A slimmed-down federal approval process will allow Canadian fruit and vegetable growers some expanded uses of an insecticide and two fungicides this spring.
Bayer CropScience on Tuesday credited recent "regulatory synchronization" between Canada and the U.S. for the expanded labels on Admire insecticide and Reason and Flint fungicides, covering uses for which the products were already approved in the U.S.
Health Canada’s Pest Management Regulatory Agency (PMRA) in the past five years has modified how product registrants can satisfy their data requirements, Bayer said. A "zonal approach" may now be used allowing U.S. data to be submitted in a Canadian registration.
"This gives the industry a greater opportunity to address the technology gap between the U.S. and Canada," Bayer said, citing "co-ordinated efforts by all stakeholders" including the PMRA, Pest Management Advisory Council (PMAC), Canadian Horticulture Council, regulatory bodies, grower groups and ag chem companies.
Several new processes such as joint review registrations have allowed Bayer CropScience’s fruit and vegetable team to share registration data with colleagues in the U.S. for a "quicker, more comprehensive review, which has increased the opportunity to obtain many of the same use patterns for both U.S. and Canadian growers."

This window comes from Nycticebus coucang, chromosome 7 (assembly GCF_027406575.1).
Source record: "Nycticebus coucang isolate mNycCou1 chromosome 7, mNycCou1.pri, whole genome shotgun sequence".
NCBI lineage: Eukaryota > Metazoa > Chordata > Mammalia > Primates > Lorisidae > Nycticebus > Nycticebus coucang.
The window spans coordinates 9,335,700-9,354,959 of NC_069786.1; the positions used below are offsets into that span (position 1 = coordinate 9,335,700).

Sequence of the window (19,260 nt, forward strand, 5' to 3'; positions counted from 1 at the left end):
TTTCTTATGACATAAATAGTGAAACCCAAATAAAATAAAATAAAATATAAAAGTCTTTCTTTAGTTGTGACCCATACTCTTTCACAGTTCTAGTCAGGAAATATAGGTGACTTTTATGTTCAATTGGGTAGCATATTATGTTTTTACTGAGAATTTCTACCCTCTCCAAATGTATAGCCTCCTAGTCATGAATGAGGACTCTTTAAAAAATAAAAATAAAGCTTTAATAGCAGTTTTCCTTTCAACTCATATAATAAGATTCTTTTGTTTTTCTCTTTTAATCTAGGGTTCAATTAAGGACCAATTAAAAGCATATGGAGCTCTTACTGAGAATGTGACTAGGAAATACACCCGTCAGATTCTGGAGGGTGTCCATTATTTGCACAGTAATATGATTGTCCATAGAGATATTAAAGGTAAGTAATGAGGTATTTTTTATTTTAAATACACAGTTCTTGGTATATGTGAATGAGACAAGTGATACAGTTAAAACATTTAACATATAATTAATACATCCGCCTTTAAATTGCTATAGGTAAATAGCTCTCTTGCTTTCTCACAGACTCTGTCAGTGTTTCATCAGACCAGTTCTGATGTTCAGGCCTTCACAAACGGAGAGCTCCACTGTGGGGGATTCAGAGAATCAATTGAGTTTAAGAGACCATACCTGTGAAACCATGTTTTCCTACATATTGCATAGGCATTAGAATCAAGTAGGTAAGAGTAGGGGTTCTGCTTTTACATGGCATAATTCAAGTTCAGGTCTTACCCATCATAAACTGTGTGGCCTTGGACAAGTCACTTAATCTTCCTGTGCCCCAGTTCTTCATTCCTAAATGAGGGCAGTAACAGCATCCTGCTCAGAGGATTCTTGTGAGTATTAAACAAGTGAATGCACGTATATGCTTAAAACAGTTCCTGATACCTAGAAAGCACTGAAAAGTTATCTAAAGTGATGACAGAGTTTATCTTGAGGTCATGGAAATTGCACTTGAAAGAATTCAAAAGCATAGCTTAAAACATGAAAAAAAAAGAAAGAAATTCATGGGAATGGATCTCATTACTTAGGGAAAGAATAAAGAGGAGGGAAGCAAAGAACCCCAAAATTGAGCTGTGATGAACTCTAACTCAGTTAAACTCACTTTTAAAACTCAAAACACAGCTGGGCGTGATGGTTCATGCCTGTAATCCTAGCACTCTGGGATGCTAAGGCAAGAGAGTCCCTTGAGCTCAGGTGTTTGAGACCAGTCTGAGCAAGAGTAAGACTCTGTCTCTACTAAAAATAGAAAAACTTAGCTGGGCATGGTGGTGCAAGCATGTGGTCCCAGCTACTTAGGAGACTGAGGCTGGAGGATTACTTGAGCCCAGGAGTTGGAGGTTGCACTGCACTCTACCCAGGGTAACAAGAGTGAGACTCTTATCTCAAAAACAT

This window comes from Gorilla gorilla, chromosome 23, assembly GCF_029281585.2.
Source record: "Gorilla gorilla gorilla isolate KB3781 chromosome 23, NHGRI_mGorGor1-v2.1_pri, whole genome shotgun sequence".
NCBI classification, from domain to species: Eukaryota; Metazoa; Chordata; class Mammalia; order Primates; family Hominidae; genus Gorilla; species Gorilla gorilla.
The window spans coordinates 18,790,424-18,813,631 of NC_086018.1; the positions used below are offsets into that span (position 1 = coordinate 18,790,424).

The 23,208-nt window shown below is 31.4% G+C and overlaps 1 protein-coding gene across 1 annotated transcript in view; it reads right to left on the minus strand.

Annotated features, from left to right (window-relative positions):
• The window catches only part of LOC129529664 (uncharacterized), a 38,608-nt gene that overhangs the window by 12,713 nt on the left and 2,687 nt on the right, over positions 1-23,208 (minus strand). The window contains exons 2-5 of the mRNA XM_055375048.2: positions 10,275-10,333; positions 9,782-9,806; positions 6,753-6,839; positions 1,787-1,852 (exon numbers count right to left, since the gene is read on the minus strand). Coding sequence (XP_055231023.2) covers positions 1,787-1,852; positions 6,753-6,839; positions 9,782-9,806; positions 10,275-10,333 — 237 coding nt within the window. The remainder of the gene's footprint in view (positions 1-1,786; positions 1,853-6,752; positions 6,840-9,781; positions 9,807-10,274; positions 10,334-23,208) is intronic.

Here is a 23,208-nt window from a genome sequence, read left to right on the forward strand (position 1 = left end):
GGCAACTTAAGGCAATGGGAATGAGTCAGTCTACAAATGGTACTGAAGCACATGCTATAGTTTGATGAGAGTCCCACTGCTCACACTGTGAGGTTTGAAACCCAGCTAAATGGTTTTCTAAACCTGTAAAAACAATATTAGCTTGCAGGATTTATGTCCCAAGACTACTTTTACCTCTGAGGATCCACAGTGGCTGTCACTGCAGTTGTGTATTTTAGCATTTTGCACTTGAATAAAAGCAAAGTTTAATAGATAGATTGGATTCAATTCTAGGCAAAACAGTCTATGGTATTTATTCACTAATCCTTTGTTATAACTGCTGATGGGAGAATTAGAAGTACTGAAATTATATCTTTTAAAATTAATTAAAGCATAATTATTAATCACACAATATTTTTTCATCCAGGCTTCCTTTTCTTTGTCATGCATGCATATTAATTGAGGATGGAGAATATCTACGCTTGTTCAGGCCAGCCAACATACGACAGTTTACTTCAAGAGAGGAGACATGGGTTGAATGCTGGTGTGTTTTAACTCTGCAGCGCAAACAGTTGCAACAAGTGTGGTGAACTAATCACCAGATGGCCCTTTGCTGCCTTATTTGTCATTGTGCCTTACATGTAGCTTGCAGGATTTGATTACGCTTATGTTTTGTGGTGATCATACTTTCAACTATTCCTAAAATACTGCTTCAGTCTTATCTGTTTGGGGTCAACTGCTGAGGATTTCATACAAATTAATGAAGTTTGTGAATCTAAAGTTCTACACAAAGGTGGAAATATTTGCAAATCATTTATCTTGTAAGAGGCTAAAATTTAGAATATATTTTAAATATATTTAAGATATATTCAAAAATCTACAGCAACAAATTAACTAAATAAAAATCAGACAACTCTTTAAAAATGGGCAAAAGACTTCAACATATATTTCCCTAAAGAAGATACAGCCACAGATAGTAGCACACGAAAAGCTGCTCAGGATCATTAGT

The imidacloprid (Group 4) insecticide Admire, for example, has been approved for 17 years for use in Canadian potato crops, and the label has expanded over time to cover its use in ginseng, brassica leafy vegetables and highbush blueberries.
However, the new "technology gap" expansion of the Admire label means Canadian growers may now apply Admire on multiple crops from the same crop groups, such as all pome fruit instead of apples alone, Bayer said Tuesday.
Furthermore, a new "national" label allows growers from coast to coast to use Admire on the same crops, where its uses have previously been restricted by region.
Admire is also now cleared in Canada to protect against leafhoppers on berries and small fruit, including grapes.
The Canadian label for Flint — a Group 11 trifloxystrobin fungicide previously registered for control of powdery mildew, scab and rust on crops such as pome fruit, grapes, cherries and hazelnuts — will now expand to cover its use on strawberries against powdery mildew, and on asparagus against stemphyllium purple spot and rust.
Reason 500SC, a Group 11 fenamidone fungicide, may now also be used as a foliar fungicide on tomatoes and turnip greens for control of diseases like late and early blight and downy mildew, the company said.
“Canada’s historical regulatory approach to satisfying registration requirements often meant Canadian growers were sometimes restricted from using the same products available to their U.S. counterparts,” David Kikkert, Bayer’s Canadian portfolio manager for horticulture, said in the company’s release.
“Closing the technology gap between the U.S. and Canada is an important aspect of the registration process,” he added. “We are committed to capturing regulatory opportunities to further enable Canadian growers to participate in a strong and competitive fruit and vegetable market.”
Fungicide-resistant apple scab arrives in Ont., Feb. 21, 2010